Skip to main content

Kaymer claims $1.45M European crown as Karlsson wins Dubai playoff

Martin Kaymer was third in last year's Race To Dubai after being sidelined for two months with three broken toes.
Martin Kaymer was third in last year's Race To Dubai after being sidelined for two months with three broken toes.
STORY HIGHLIGHTS
  • Martin Kaymer tops European Tour money list with season earnings of $5.9 million
  • That was $265,000 higher than the previous record of Lee Westwood last year
  • Westwood retains his world No. 1 ranking after finishing tied for third in Dubai
  • The 2008 European No. 1 Robert Karlsson wins season-ending event in playoff

(CNN) -- German golfer Martin Kaymer reflected on a "fantastic year" after taking home a $1.45 million bonus for topping the European Tour money list, having tied for 13th place at the Dubai World Championship on Sunday.

The 25-year-old took his season earnings to a record $5.9 million as he finished eight shots behind winner Robert Karlsson, Europe's No. 1 two years ago -- who beat Ian Poulter at the second hole of a playoff to earn $1.2 million.

Kaymer, only the second German to end the year at the top following Bernhard Langer in 1981 and 1984, finished the tournament level with his main rival for the Race To Dubai title, U.S. Open champion Graeme McDowell.

His success as clinched with one hole to play, when his Ryder Cup teammate McDowell signed for a four-under-par 68.

Kaymer, who won his first major this year at the U.S. PGA Championship, carded only 72 -- ending his hopes of the victory he needed to take Lee Westwood's world No. 1 ranking.

It's been a fantastic year. All of the goals that I set for myself, for my career, everything happened this year
--Martin Kaymer
RELATED TOPICS

The Englishman, last year's European No. 1 after winning the season-ending event in Dubai, shot 68 to finish tied for third with Spain's Alvaro Quiros (67) just a shot away from making the playoff.

"It's been a fantastic year. All of the goals that I set for myself, for my career, everything happened this year," Kaymer told the European Tour website.

"To win the Race To Dubai, number one in Europe, and to play the Ryder Cup, and to win a major. And obviously when you win a major you know that you can win any tournament in the world.

"I am very proud. I am very satisfied with my year, and that round today, my goal was obviously to play as well as possible, to put 100 percent in there. And that is what I certainly did.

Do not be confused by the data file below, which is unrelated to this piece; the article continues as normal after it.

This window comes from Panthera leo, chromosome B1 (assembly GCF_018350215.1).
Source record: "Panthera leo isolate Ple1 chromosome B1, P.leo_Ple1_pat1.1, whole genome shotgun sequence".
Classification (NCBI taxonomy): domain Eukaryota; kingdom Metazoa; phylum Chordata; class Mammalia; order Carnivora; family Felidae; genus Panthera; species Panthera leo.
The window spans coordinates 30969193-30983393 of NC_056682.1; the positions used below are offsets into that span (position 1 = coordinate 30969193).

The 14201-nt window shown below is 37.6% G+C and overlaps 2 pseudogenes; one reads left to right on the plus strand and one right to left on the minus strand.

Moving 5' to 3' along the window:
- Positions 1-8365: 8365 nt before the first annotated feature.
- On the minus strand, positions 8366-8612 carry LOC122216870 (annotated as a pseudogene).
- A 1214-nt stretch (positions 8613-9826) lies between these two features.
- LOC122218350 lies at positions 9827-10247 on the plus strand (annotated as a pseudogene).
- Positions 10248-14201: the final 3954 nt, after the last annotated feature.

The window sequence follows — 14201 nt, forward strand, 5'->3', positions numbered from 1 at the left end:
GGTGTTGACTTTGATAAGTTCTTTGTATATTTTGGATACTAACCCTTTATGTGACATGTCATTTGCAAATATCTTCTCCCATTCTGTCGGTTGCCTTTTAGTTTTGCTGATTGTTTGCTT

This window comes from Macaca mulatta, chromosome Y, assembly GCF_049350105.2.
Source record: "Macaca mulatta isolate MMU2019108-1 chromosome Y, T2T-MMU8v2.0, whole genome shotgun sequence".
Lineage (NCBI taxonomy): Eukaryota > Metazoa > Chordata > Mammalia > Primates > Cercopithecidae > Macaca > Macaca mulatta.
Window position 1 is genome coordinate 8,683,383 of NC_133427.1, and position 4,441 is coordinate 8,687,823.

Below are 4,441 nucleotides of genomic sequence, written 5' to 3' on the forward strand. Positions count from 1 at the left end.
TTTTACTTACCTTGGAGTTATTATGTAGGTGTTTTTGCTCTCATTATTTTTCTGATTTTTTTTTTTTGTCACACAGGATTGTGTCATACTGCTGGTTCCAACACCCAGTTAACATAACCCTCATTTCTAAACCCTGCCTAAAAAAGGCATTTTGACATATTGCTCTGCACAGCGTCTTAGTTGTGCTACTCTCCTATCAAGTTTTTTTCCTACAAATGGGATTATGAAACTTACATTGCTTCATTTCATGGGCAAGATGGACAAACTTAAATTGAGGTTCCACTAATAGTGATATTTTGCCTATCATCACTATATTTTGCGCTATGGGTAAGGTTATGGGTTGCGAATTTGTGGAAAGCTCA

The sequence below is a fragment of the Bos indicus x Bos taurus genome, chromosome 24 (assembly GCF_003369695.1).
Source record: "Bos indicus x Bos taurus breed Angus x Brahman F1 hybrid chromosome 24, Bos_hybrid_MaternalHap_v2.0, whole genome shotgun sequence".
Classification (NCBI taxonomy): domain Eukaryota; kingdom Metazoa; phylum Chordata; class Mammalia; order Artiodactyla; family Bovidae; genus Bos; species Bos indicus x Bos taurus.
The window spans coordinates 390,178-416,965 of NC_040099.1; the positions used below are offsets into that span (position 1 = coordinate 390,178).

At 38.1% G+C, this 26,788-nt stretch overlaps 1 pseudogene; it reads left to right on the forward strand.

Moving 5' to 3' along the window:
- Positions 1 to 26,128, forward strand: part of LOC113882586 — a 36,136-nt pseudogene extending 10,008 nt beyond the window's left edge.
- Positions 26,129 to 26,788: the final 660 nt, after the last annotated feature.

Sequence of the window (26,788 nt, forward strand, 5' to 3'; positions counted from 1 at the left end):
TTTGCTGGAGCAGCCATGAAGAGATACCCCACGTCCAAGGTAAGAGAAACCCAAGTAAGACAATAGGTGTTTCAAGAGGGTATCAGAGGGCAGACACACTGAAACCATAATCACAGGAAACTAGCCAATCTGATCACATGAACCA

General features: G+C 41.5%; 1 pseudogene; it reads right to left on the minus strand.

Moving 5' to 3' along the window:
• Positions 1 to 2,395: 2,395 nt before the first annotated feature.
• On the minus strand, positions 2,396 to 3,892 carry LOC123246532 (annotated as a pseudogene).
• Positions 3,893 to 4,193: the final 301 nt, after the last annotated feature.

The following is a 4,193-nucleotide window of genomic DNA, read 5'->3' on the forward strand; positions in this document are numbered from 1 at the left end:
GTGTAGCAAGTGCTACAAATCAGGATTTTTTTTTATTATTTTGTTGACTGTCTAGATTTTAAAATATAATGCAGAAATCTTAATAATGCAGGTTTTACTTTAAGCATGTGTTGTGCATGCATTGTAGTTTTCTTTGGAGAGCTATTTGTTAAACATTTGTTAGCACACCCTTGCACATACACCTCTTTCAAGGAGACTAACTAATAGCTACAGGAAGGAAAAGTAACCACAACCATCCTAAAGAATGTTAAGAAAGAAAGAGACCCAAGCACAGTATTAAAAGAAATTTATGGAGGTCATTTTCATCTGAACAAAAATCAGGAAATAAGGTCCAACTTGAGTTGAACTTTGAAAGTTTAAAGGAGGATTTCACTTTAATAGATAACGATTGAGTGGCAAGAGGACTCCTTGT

"It was not my best round of the week but I really enjoyed that week and I really enjoyed the last round that I played. As we walked up the 18th, the announcer was saying all the scores -- the PGA champion, currently number one in the Race To Dubai -- and it sounds pretty good to me. It's a very proud moment."

It was also a proud moment for the 41-year-old Karlsson, who moved up to sixth in the overall standings with earnings of $3 million as he put behind him a 2009 season blighted by a serious eye problem.

The Swede trailed last weekend's Hong Kong Open champion Poulter by three shots going to the final round, but forced a playoff against the Englishman.

He picked up four shots in the first three holes and birdied the last to shoot 67 for a total of 14-under 278.

Both players birdied the first extra hole and Karlsson did the same at the next, but Poulter fell 30 feet short of the pin after a poor sand wedge and then picked up a one-shot penalty for moving his marker when he dropped his ball on it.

"It was a strange day to say the least. To start birdie-birdie-eagle is not what you expect to happen when you are three behind," Karlsson said.

"Then there was the one-shot penalty. It's not the way you want to win, but these things happen in golf. It's a fantastic field, and obviously when we have all of the best players in Europe together, the way it looks now, it's going to be a great field - so to win here is fantastic."

Poulter took home $800,000 for season earnings of $4 million, leaving him fourth overall behind Westwood ($4.27 million).

Another Ryder Cup winner, Italy's Francesco Molinari, was fifth on $3.7 million after a final round of 71 left him tied for sixth with England's Paul Casey on 277.

Northern Ireland's 21-year-old Rory McIlroy, second in last year's standings before deciding to focus on the U.S. PGA Tour this year, was fifth on 276 after a 67.